A journalist who last month became the first Afghan woman to ever interview a member of the Taliban has fled the country.
Beheshta Arghand’s on-air questioning of a Taliban spokesperson, just days after the group took over Kabul, attracted worldwide attention for appearing to suggest the Taliban might be more willing to accept women in the workplace, as well as being more open to respecting press freedoms.
But in the days following her interview, Arghand said, the group moved quickly to crack down on media organisations, such as her employers, Tolo News, ordering some to suspend their women journalists and demanding that those that stayed on air wear a hijab. The Taliban have also pushed news organisations to stop covering the group’s takeover of the country.
“When you can't [even] ask easy questions, how can you be a journalist,” Arghand told Reuters, speaking from Qatar where she has now fled.
“I was shocked,” she said, recalling the day the Taliban turned up at her set “I said to myself that maybe they came to ask why did I come to the studio...[Luckily] I always wear long clothes in the studio because we have different people with different minds.”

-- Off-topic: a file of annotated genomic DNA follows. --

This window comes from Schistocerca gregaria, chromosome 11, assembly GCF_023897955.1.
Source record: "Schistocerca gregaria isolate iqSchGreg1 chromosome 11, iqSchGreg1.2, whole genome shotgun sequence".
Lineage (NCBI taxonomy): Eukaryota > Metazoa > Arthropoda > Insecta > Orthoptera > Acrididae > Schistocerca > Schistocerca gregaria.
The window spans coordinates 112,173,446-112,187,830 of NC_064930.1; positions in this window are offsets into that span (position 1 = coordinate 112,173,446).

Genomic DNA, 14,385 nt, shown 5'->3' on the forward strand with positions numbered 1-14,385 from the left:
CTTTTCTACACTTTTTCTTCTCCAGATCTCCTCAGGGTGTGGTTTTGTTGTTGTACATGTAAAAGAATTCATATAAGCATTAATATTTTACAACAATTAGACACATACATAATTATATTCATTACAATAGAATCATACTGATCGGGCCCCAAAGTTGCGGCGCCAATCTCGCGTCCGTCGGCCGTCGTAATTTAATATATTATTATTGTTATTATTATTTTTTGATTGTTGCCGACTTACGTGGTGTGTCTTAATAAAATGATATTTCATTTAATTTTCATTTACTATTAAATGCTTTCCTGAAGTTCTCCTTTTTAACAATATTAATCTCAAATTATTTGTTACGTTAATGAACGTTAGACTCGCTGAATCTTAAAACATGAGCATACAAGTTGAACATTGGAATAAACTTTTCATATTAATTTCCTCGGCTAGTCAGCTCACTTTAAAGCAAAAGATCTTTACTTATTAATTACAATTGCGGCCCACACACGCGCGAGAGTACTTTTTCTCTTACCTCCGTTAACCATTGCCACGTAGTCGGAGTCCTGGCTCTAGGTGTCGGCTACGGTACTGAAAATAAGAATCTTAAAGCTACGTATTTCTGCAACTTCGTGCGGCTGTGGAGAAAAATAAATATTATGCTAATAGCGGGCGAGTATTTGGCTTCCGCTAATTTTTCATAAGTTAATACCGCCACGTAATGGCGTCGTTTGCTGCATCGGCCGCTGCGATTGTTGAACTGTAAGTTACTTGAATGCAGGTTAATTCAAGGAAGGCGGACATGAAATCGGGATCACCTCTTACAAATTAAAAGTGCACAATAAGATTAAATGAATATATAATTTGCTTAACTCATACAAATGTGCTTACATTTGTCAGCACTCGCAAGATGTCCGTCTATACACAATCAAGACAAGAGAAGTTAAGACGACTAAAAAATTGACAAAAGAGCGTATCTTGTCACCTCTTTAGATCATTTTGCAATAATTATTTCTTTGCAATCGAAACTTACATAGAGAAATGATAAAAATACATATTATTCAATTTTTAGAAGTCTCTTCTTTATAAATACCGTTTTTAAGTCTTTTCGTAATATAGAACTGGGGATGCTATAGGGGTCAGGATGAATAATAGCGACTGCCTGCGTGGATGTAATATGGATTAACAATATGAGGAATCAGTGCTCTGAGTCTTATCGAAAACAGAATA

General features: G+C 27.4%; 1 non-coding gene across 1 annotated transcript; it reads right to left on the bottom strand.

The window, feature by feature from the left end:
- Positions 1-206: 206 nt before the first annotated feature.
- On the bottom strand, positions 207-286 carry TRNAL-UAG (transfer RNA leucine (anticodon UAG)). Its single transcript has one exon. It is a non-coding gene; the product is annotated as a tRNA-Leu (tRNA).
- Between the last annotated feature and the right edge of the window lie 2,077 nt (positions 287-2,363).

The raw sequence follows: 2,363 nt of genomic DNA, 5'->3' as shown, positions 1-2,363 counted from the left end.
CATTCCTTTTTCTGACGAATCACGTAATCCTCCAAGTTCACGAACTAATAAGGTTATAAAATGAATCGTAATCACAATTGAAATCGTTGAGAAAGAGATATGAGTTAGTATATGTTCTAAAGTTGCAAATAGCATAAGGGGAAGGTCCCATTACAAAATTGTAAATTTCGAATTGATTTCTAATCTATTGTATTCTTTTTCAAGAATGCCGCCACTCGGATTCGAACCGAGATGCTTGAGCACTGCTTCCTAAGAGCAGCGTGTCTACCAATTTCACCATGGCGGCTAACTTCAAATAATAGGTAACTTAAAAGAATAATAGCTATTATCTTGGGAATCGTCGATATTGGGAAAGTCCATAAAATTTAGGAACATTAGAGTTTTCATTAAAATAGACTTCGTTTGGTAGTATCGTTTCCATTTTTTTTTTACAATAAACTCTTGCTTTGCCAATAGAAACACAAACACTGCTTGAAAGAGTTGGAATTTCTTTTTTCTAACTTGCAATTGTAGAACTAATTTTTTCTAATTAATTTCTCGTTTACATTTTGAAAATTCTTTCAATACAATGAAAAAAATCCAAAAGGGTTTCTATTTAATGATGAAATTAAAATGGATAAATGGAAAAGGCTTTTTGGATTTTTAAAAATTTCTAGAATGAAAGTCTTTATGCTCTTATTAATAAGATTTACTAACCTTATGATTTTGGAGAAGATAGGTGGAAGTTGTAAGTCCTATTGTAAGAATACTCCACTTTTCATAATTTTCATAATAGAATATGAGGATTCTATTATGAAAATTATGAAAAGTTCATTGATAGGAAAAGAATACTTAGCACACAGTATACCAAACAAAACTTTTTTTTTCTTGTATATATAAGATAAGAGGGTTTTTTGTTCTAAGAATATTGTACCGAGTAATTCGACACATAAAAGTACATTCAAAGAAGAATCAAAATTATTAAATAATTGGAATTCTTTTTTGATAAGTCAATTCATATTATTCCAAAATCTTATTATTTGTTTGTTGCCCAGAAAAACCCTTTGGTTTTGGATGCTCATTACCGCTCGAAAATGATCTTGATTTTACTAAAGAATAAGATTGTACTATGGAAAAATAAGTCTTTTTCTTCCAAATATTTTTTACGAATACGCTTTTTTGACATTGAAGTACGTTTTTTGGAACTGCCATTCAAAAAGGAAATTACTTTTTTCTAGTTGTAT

Arghand’s recollection of the Taliban’s treatment of women journalists matches the accounts from multiple Afghan women who have told VICE World News that members of the Taliban had stopped them from going to work, citing fear for their safety as a reason to send them home. “We were told that the situation is not good, and that they want us to be safe,” one journalist told VICE World News. In a video posted online, her colleague added: “Despite wearing a hijab and carrying the correct ID, I was told by the Taliban: ‘The regime has changed. Go home.’”
In their first press conference following the seizure of Kabul, the Taliban promised that women’s rights would be upheld within the boundaries of what is permitted under Sharia, Islamic law. Arghand doesn’t believe the hardline group will even live up to that. "Women – Taliban they don't accept,” she said. “When a group of people don't accept you as a human, they have some picture in their mind of you, it's very difficult.”